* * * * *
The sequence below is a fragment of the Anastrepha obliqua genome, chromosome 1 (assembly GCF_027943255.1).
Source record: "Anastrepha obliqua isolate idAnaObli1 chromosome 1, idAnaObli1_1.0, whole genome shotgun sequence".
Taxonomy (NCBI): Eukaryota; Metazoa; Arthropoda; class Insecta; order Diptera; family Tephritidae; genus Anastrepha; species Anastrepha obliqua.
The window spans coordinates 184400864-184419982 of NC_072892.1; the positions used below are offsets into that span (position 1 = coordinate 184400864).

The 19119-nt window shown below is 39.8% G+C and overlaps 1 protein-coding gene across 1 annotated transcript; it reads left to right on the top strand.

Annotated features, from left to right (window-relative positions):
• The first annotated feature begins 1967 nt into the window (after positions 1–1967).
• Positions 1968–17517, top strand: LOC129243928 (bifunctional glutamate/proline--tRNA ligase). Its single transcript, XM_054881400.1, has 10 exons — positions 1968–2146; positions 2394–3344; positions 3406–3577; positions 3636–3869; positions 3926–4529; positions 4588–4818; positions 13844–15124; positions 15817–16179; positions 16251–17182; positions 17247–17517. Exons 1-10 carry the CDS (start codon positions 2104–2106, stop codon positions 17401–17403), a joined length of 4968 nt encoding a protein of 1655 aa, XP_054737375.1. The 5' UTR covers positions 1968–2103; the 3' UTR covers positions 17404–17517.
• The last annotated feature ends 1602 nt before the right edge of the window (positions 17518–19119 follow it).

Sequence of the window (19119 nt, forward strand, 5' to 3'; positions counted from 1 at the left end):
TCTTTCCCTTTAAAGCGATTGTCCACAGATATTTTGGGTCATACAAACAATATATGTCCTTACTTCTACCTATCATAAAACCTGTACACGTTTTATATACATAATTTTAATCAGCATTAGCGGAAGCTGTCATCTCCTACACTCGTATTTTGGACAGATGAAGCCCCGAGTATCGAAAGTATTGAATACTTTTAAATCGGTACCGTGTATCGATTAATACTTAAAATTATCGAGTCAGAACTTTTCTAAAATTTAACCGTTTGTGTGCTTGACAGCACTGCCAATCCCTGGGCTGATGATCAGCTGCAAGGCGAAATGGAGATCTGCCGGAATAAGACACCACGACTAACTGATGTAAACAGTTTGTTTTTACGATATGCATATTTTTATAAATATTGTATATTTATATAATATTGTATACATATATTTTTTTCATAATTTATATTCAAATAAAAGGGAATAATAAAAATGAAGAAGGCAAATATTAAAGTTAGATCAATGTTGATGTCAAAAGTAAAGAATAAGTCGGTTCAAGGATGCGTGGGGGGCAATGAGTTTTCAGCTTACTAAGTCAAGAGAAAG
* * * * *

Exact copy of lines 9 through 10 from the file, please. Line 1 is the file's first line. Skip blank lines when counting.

• The last annotated feature ends 1602 nt before the right edge of the window (positions 17518–19119 follow it).

Sequence of the window (19119 nt, forward strand, 5' to 3'; positions counted from 1 at the left end):